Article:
Using (9) and (10), the resonance condition (6) can also be simplified: ##EQU12## This form of the resonance condition is useful for the following derivation of the phase-matching condition.

If a periodic medium is introduced into a wiggler, the phase velocity of the optical wave is still given by (8), and .theta..sub.p will be the pitch angle of the electron trajectory. The ratio of the optical wave's path length to that of the electrons is given by: ##EQU13## where .theta..sub.p is now the pitch angle of the electron helical motion in the wiggler. Solving for .lambda..sub..omega., the wiggler period, one: ##EQU14## Using the resonance condition (11), one obtains: ##EQU15## This is the fundamental phase relationship for the present invention. For small angles, equation (14) can be reduced to: ##EQU16##

Note that by allowing

.theta..sub.p .perspectiveto..theta..sub.r, (16)

the wiggler period can become large, even though .lambda. is extremely small for x-ray wavelengths. Satisfying (16) also places the edge of the transition radiation cone down the axis of the wiggler and the optical resonator.

Setting r=0 in equation (13), one obtains the phase-matching condition for the gas loaded free electron laser as given by Fauchet et al.: ##EQU17## Setting .sqroot..epsilon.'=1, and using the formula for the pitch angle from Madey and Deacon "Free electron lasers" in Cooperative Effects in Matter and Radiation ed. by C. M. Bowden, D. W. Howgate, and H. R. Robl, New York: Plenum Pub. Corp., pp. 313-334, 1977.: ##EQU18## where .alpha..sub..omega. is the normalized vector potential, and B is the wiggler magnetic field, one obtains the vacuum free electron laser synchronism condition (see Madey and Deacon): ##EQU19## Thus, the other synchronism conditions are seen as subsets of the more general case of the periodic medium loaded free electron laser, thus substantiating this analytic development. For small .theta..sub.p, equation (19) can be written for the vacuum FEL to be: ##EQU20##

Comparing (20) with equation (15), the addition of a periodic medium has given another parameter with which to control the wiggler period. For extremely short-wavelength operation the vacuum free electron laser requires the wiggler period to be short for reasonable values of the wiggler magnetic field because the pitch angle is constrained by its phase-matching condition (19) and equation (18). On the other hand, the introduction of a periodic dielectric allows a third variable, the resonance angle .theta..sub.r, to be introduced into the phase-matching condition. For the periodic medium loaded free electron laser case where .theta..sub.p is close in value to .theta..sub.r, the phase-matching condition (14) allows the helix period to be large. For example, in order to obtain 1200 eV radiation, a wiggler period of .lambda..sub..omega. =5 mm requires a pitch angle of .theta..sub.p =2.0.times.10.sup.-4 for the vacuum free electron laser; however, the resulting calculated gain is too small. For example, using the same photon energy, the addition of a periodic dielectric allows .lambda..sub..omega. =1.5 cm, .theta..sub.p =3.5.times.10.sup.-3, and good gain. Thus, the periodic medium loaded free electron laser will give more physically realizable wiggler parameters without sacrificing gain.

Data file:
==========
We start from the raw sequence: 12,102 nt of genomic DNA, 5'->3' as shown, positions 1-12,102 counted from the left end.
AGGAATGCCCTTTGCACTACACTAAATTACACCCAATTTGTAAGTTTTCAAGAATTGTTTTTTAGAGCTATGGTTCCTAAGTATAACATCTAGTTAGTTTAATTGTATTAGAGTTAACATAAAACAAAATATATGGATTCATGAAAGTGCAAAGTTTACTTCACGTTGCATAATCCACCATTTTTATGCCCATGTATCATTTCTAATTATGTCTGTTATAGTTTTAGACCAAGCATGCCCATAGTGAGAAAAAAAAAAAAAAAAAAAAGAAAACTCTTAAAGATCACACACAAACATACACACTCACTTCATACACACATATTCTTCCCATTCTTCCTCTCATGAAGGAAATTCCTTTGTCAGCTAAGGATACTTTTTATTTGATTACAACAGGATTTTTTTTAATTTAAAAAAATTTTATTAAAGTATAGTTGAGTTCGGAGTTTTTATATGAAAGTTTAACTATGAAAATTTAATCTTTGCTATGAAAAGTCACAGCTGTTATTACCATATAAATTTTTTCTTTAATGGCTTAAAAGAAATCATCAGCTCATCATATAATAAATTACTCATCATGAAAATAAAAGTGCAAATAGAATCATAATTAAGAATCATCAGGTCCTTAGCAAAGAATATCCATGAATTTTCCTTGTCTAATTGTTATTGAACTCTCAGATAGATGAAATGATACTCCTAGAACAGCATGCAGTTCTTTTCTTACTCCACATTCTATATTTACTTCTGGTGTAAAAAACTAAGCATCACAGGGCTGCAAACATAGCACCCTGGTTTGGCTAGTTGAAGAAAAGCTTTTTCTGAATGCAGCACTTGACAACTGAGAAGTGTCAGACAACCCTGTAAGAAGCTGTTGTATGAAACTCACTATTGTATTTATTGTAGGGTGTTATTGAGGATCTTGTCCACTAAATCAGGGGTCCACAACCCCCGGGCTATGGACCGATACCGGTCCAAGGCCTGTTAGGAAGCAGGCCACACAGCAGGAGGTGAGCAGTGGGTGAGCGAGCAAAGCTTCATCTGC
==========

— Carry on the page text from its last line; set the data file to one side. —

The analysis of the periodic medium loaded free electron laser is identical with the analysis of the vacuum free electron laser, except that the k-vector of the optical wave now has amplitude ##EQU21## Any of the methods used to derive the vacuum free electron laser small-signal gain are applicable. Using the Madey theorem from S. Krinsky, J. M. Wang and P. Luchini, (see "Madey's gain-spread theorem for the free electron laser and the theory of Stochastic processes", J. Appl. Phys., vol. 53, pp. 5453-5458, 1982), the small-signal gain in the case of a helical wiggler is found to be: ##EQU22## where I.sub.0 =electron beam peak current, L=interaction length ##EQU23## is the normalized vector potential, and A.sub.1 =optical mode area; units are MKS.

Comparing gains between the vacuum free electron laser and the present invention shows that the addition of a periodic medium to the free electron laser does not alter the small-signal gain but does change the synchronism condition. The phase-matching condition (14) yields a value for .lambda..sub..omega. which is larger in the periodic medium loaded free electron laser case, which in turn, implies a smaller wiggler field. Thus, adding the periodic medium allows the possibility of physically realizable wiggler parameters for an x-ray free-electron laser.